After working with the legendary Dan Dechaine for some years, he thought I might have the skills and temperament to be a team armorer, and I was asked to come along as Dan’s assistant the the Junior/Cadet World Championship in Valencia, Venezuela, in 1998.  Since then I have been armorer for the US team 27 times, including Jr/Cadet World championships, Senior World Championships, Pan Am zonal Championships, Pan Am Games, and 3 Olympic Games.

Q: From being on a total of 4 Olympic teams and a couple dozen various world championships teams (cadet, junior, & senior), we can say that the armorer is one of the most invaluable team members for athlete success.  Can you give us an idea of what’s involved in a typical day for a team armorer at one of these big competitions?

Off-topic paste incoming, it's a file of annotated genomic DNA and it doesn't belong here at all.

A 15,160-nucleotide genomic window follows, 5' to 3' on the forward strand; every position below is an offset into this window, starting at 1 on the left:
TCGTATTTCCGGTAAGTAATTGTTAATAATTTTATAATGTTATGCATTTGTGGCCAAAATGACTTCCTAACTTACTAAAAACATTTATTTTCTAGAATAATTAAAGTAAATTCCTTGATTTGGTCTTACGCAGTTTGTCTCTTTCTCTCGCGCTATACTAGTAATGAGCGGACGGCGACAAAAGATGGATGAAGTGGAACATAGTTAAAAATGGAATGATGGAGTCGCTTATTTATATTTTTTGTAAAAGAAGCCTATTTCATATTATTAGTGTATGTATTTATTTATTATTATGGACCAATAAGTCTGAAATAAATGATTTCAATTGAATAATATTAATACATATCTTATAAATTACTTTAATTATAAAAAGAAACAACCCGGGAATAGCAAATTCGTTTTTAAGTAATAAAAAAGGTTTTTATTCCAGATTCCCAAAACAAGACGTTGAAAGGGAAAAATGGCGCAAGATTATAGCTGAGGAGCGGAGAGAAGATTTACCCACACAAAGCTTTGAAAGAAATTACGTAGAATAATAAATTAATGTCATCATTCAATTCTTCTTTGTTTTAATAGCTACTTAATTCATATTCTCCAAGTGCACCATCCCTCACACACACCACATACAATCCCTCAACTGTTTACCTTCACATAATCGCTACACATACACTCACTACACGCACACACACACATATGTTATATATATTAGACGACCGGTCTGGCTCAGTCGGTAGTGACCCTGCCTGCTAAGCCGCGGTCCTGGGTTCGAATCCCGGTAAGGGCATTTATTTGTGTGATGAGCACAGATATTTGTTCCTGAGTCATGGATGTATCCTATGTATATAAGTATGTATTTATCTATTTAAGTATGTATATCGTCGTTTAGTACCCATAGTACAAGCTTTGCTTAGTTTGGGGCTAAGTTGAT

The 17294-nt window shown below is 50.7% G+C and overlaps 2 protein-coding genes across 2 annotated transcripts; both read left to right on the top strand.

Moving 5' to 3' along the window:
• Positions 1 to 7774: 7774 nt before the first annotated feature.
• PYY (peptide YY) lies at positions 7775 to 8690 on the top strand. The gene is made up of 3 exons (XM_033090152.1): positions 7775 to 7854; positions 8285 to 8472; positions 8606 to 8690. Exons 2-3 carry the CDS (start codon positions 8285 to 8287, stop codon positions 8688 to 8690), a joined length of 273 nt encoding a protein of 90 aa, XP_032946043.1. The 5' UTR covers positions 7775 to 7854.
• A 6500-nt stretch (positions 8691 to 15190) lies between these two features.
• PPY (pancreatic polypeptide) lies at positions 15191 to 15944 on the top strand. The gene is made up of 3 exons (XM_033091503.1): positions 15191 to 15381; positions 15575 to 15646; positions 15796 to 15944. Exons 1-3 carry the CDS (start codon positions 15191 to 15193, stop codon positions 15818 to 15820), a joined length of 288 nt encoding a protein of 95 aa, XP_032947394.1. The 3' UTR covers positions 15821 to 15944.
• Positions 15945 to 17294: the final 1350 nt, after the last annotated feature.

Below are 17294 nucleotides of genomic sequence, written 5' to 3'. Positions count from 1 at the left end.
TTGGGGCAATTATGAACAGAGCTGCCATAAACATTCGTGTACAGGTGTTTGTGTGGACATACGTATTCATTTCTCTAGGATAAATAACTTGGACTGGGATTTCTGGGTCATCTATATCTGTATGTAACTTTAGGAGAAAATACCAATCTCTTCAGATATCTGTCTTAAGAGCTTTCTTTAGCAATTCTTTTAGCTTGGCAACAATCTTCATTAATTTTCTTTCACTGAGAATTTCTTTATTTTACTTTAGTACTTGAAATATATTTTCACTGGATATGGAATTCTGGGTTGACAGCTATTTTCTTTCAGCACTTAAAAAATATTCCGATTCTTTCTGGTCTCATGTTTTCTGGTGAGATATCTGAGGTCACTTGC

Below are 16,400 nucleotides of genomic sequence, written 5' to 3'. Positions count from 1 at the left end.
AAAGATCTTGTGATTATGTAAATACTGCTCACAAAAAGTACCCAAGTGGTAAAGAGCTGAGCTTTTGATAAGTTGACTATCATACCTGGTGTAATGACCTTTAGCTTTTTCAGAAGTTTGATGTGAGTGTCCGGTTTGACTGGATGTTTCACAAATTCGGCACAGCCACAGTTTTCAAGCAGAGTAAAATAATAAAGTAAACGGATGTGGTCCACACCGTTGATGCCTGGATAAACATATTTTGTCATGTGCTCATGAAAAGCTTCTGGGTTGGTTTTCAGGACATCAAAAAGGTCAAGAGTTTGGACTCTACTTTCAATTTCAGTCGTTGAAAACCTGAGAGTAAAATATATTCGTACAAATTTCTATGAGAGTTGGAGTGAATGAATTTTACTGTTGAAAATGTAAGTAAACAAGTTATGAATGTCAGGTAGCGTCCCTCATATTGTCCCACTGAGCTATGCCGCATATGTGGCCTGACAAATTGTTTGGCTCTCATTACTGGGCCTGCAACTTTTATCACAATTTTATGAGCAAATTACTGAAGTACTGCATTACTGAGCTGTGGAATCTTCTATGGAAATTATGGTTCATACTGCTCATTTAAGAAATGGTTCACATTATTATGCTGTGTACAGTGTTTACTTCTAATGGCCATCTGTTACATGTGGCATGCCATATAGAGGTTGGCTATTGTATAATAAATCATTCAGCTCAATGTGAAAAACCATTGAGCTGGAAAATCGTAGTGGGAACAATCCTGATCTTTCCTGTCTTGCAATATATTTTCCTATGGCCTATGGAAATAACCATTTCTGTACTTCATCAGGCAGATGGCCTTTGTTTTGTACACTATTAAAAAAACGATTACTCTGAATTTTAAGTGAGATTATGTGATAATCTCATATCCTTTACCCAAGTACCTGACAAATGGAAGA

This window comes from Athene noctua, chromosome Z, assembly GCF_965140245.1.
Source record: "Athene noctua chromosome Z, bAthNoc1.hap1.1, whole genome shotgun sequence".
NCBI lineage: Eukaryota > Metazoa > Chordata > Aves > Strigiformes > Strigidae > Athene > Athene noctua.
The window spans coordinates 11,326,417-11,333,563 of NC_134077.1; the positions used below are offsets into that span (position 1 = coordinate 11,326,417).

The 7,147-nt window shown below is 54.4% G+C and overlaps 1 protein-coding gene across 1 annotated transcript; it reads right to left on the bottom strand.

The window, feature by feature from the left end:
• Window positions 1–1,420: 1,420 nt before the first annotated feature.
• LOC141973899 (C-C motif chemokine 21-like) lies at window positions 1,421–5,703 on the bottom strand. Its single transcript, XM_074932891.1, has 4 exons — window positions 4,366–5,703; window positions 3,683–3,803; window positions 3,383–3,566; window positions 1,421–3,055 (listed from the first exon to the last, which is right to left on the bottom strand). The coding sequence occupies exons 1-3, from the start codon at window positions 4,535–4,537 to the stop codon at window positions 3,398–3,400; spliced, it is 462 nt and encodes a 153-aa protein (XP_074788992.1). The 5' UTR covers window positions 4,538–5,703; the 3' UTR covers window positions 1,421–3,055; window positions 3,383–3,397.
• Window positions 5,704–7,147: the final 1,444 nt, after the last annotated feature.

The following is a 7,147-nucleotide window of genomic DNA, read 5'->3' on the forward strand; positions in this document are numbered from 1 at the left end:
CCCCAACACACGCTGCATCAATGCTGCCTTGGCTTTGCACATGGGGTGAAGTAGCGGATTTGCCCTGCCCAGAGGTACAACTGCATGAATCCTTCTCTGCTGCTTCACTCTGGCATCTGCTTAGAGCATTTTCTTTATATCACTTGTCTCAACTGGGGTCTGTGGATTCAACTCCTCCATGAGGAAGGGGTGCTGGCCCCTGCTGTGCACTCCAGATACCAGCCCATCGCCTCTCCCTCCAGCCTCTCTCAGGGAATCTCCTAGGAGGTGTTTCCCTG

Matthew: During an early day of competition there is still equipment check going on. You get up early to meet the other cadre and that morning’s competitors at breakfast and get to the venue, along with the 1 or 2 teams worth of equipment for check that day and all the tools you will need at the venue. At the venue you turn in the equipment for check, and get back to the fencers where they are warming up. Check to see if anyone wants to have any gear checked or tuned before they go on. When several are competing at once, try to be centrally located to be available for any checks, tune-ups, or repairs. As the day goes on, even with everyone staying in, this becomes easier as the event gets smaller. If a second event starts the same day you are divided that much more. As you are required to be there as long as a US fencer is still in the competition you hope for a long day at the venue, as that means US fencers are doing well.  After the US fencers are done, you get back to the venue and finish any equipment that has to be turned in the next day, maybe get it from a fencer so that you can check it, fix it if necessary, and organize it with the rest of that squad’s gear.  If you can, get a start on checking some of the gear that will need to be turned in two days later.  When you finish, and the equipment submission bags are packed and inventoried and your venue tools are ready to go, get some rest. In the early days of a championship 0 to 3 hours of sleep is typical.